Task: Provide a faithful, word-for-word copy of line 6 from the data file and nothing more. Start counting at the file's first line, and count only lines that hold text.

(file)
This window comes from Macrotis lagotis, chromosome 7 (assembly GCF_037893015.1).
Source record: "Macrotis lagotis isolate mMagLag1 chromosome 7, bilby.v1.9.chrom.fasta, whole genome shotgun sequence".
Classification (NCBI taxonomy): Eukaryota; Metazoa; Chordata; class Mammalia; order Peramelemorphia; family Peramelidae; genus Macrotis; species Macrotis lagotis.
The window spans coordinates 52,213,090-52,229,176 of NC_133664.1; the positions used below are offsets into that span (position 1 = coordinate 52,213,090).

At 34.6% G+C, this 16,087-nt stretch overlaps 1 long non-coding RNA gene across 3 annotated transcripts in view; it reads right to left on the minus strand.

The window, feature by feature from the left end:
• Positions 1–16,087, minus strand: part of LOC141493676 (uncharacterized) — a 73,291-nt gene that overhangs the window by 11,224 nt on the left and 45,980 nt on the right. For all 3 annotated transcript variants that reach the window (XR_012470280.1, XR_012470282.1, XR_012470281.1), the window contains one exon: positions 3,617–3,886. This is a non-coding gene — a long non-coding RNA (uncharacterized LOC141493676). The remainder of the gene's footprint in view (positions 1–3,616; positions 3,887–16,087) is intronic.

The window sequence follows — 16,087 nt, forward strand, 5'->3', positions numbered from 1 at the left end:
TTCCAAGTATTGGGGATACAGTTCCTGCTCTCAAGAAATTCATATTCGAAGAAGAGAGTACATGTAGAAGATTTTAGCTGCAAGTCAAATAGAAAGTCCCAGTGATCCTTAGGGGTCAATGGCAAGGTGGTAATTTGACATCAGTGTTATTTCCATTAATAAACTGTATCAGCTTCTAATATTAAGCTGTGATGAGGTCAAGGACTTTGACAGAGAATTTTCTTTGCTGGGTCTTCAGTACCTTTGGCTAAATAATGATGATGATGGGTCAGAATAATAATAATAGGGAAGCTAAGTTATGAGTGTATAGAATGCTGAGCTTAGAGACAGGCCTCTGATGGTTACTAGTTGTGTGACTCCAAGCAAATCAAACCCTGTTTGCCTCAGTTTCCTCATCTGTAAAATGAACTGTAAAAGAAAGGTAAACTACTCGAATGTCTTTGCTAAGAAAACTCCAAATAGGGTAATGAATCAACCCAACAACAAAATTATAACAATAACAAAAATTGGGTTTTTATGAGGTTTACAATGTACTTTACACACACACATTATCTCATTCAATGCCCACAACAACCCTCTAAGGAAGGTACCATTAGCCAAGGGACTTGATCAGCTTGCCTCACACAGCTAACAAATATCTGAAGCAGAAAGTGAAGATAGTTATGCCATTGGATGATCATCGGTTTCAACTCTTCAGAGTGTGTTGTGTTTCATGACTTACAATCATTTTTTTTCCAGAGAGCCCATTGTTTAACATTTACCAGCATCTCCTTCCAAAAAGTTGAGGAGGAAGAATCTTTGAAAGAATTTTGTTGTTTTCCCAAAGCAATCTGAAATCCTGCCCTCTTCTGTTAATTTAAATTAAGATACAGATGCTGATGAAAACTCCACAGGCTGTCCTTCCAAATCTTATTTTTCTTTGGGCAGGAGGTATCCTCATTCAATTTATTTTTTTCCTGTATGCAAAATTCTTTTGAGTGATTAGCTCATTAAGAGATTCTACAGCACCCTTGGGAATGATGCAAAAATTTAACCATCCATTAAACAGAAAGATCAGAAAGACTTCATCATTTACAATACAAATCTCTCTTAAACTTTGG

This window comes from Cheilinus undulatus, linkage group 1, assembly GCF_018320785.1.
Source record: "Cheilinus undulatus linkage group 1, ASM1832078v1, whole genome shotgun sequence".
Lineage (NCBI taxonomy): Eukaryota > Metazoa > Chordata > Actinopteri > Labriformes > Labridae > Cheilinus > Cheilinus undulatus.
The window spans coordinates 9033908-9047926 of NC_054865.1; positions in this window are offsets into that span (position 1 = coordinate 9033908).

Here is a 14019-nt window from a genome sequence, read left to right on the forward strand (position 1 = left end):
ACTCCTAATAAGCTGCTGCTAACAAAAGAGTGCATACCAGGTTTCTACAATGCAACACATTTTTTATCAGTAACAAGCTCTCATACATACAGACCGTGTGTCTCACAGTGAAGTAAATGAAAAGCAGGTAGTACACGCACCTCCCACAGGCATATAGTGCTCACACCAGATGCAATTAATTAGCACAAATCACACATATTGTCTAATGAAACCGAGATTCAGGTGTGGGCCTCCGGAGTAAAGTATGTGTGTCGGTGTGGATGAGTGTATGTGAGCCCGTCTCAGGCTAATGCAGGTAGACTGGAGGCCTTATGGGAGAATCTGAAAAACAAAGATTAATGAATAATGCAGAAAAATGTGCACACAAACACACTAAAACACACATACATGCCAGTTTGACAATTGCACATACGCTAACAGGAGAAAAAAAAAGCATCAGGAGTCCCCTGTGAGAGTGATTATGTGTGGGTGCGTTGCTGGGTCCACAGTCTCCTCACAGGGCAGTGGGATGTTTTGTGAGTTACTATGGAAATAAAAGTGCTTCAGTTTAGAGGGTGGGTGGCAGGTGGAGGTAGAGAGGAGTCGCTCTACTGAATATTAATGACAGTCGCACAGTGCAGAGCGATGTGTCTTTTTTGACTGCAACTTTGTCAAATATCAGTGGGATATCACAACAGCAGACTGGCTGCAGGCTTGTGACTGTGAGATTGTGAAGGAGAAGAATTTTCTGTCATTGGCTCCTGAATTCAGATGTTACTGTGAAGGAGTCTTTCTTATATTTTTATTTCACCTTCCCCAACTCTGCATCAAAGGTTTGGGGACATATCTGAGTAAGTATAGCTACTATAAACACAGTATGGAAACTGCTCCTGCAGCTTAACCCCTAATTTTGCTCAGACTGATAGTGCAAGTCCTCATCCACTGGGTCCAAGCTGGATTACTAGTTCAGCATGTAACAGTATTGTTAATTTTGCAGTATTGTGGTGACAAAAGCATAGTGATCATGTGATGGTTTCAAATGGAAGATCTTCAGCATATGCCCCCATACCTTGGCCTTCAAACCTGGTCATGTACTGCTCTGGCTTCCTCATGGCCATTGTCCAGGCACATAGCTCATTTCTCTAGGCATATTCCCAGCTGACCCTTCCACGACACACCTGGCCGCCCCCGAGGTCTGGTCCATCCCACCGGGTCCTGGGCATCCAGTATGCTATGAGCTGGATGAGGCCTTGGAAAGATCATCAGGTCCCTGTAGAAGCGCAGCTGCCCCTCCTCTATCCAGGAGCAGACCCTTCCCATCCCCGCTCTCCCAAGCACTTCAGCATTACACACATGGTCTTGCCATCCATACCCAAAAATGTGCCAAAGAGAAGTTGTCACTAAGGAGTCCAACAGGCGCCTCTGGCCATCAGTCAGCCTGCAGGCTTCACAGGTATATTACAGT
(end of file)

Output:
The window, feature by feature from the left end: